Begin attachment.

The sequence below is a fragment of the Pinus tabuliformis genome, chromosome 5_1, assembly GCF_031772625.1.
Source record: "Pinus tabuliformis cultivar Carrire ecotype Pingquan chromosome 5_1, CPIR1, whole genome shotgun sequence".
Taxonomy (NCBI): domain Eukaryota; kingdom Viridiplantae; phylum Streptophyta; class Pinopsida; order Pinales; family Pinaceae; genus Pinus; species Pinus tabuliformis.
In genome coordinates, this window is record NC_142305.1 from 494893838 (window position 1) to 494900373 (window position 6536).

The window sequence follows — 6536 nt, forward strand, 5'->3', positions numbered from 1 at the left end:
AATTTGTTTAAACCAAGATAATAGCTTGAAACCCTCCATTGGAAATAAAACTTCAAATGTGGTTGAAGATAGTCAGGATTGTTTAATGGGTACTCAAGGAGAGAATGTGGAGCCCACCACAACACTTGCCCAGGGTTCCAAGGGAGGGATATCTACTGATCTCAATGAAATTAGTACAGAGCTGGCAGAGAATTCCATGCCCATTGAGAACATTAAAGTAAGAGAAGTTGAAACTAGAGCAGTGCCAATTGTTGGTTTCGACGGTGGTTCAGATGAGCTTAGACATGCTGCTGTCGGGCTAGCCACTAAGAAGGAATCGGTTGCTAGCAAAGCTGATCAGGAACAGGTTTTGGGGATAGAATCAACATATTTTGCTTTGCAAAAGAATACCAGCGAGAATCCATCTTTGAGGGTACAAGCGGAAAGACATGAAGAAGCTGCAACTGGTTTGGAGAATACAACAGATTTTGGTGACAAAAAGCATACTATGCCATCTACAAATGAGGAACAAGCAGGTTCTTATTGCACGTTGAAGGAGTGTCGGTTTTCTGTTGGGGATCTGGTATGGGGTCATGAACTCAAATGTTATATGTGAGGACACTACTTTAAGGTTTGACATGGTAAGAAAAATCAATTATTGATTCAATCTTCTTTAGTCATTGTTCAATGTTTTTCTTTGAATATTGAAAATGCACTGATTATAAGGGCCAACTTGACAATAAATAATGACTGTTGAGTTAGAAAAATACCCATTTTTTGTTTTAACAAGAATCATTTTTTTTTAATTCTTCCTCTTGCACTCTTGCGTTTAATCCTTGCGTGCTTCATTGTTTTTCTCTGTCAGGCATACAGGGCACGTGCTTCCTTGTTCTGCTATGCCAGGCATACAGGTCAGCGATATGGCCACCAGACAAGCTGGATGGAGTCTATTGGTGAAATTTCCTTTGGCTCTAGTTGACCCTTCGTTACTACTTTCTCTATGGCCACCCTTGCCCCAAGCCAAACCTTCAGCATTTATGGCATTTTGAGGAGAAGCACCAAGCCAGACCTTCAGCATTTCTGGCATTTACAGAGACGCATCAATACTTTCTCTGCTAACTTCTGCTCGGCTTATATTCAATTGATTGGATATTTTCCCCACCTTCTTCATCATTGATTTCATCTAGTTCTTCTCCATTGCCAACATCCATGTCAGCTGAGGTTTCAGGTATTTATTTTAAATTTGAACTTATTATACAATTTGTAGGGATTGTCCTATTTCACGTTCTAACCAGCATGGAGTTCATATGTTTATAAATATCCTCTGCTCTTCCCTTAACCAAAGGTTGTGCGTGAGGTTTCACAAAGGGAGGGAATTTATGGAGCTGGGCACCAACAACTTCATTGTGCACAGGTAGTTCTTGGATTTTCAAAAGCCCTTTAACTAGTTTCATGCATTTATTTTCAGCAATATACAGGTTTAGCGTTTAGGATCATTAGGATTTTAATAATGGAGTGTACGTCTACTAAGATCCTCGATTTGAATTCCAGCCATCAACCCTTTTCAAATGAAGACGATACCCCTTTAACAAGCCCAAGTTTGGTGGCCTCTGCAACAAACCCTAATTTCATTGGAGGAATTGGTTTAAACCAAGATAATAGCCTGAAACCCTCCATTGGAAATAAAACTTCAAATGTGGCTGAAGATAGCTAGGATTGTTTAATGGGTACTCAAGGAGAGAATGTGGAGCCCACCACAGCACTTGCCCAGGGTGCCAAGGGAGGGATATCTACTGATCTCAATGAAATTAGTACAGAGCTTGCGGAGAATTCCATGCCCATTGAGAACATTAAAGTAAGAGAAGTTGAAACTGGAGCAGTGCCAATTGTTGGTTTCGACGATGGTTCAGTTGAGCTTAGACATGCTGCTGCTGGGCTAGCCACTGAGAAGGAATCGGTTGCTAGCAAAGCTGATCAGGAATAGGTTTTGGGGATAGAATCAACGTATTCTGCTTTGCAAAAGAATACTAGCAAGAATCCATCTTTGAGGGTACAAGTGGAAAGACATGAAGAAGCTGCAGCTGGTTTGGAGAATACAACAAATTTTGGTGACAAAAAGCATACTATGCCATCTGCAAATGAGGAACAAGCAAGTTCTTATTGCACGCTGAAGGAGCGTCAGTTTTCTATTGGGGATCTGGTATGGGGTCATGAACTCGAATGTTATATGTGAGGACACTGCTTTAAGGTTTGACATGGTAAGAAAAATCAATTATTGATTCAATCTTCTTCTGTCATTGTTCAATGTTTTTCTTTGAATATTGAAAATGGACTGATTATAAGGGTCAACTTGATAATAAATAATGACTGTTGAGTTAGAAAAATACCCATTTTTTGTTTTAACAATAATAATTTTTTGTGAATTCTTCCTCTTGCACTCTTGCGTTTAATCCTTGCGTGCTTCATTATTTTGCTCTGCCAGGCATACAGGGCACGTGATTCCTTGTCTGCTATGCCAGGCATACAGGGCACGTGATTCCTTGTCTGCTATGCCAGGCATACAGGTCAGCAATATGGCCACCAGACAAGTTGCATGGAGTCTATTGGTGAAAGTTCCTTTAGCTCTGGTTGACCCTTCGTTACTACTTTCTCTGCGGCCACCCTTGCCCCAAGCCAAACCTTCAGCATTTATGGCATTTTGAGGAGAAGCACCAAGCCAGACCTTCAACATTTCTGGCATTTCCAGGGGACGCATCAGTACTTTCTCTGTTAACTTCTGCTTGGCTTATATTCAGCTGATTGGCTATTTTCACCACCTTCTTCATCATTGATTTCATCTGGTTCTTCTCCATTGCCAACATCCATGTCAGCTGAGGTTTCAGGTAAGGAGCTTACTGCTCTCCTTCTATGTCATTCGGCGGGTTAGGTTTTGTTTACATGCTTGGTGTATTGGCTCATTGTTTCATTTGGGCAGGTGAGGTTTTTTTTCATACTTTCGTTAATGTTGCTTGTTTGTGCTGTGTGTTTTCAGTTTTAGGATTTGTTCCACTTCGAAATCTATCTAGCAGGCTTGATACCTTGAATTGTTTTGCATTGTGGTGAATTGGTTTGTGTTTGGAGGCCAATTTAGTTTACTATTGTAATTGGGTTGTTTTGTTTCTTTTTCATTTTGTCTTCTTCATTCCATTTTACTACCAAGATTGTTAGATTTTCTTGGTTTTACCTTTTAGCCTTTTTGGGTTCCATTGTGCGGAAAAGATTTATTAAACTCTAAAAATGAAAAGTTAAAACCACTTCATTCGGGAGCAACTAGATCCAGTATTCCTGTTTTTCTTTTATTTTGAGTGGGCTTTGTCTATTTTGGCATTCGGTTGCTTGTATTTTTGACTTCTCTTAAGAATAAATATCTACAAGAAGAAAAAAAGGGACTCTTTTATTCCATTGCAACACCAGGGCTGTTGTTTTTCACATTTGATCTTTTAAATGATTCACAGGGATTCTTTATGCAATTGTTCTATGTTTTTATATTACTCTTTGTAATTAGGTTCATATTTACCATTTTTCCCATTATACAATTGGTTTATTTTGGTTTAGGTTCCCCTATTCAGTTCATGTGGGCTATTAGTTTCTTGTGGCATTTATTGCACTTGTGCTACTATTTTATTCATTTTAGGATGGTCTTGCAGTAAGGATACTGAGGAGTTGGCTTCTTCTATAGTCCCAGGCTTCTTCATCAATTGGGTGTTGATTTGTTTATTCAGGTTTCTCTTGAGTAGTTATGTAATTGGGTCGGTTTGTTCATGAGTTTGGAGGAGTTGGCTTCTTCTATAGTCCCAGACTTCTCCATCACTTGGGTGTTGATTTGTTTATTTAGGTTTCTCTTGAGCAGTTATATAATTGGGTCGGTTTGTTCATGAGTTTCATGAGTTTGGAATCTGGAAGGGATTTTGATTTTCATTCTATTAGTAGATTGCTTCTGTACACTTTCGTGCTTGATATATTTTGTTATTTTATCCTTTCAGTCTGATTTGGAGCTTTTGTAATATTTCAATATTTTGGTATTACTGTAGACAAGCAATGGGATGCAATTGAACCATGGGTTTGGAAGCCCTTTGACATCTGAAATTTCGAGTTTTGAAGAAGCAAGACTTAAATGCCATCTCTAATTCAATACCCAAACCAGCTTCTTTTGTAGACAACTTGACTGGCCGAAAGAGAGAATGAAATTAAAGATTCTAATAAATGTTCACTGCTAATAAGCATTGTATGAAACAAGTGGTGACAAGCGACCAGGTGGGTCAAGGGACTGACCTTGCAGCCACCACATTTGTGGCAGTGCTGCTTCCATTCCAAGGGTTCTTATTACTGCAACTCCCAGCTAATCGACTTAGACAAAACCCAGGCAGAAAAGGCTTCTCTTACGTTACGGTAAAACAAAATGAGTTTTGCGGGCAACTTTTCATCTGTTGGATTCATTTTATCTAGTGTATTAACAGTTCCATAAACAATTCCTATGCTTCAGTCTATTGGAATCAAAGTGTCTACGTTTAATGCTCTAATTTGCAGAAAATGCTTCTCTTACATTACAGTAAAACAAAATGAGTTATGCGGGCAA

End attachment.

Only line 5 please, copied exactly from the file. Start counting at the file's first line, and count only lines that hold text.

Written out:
The window sequence follows — 6536 nt, forward strand, 5'->3', positions numbered from 1 at the left end: